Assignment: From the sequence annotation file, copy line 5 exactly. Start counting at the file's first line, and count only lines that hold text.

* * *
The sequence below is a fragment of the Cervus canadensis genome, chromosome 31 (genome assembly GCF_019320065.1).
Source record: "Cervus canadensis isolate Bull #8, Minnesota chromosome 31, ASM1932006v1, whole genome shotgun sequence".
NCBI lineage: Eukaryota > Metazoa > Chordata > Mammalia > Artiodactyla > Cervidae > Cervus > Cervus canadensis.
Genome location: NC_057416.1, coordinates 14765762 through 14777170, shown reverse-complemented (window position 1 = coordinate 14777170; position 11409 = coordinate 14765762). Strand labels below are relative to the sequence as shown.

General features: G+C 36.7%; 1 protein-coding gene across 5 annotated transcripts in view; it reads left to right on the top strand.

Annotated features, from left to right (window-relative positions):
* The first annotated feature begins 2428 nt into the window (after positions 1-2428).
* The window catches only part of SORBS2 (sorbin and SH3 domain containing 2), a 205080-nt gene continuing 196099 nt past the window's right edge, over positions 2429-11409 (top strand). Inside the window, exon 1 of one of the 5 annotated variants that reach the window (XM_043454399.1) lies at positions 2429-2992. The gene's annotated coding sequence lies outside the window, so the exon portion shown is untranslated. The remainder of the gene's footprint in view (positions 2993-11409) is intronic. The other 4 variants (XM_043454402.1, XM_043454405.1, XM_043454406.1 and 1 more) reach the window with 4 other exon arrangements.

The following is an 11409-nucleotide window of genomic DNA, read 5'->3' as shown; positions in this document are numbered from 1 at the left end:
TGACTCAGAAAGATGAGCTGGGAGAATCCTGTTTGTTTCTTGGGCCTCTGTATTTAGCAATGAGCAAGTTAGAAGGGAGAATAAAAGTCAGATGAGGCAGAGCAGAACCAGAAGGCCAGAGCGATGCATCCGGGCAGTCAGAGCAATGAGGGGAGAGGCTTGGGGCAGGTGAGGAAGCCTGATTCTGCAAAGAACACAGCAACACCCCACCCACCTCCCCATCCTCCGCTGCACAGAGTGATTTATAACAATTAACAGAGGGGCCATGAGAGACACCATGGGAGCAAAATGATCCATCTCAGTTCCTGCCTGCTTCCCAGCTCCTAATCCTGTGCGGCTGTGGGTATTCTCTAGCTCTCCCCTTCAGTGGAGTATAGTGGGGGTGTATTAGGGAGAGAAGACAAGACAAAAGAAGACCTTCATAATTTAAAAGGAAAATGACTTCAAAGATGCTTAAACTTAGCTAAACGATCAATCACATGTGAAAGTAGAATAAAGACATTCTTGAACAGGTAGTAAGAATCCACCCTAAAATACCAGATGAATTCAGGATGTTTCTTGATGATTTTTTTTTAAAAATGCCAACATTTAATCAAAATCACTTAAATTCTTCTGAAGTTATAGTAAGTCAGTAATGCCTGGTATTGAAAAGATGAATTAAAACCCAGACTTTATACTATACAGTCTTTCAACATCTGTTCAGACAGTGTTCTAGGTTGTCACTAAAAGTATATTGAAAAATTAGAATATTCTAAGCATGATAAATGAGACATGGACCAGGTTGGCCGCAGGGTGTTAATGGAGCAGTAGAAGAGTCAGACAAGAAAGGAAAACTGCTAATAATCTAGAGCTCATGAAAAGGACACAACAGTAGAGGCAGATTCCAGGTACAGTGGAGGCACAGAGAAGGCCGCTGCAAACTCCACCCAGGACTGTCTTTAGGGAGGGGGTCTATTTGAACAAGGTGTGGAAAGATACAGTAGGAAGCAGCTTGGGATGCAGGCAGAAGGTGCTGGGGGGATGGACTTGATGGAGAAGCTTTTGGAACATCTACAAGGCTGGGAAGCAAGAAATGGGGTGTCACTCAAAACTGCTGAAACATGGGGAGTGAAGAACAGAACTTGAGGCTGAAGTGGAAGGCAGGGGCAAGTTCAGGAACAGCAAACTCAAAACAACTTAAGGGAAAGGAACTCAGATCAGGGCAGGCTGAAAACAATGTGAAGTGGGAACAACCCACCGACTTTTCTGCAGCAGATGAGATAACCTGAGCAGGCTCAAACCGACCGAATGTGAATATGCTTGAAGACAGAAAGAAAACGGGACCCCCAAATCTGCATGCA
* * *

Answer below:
General features: G+C 36.7%; 1 protein-coding gene across 5 annotated transcripts in view; it reads left to right on the top strand.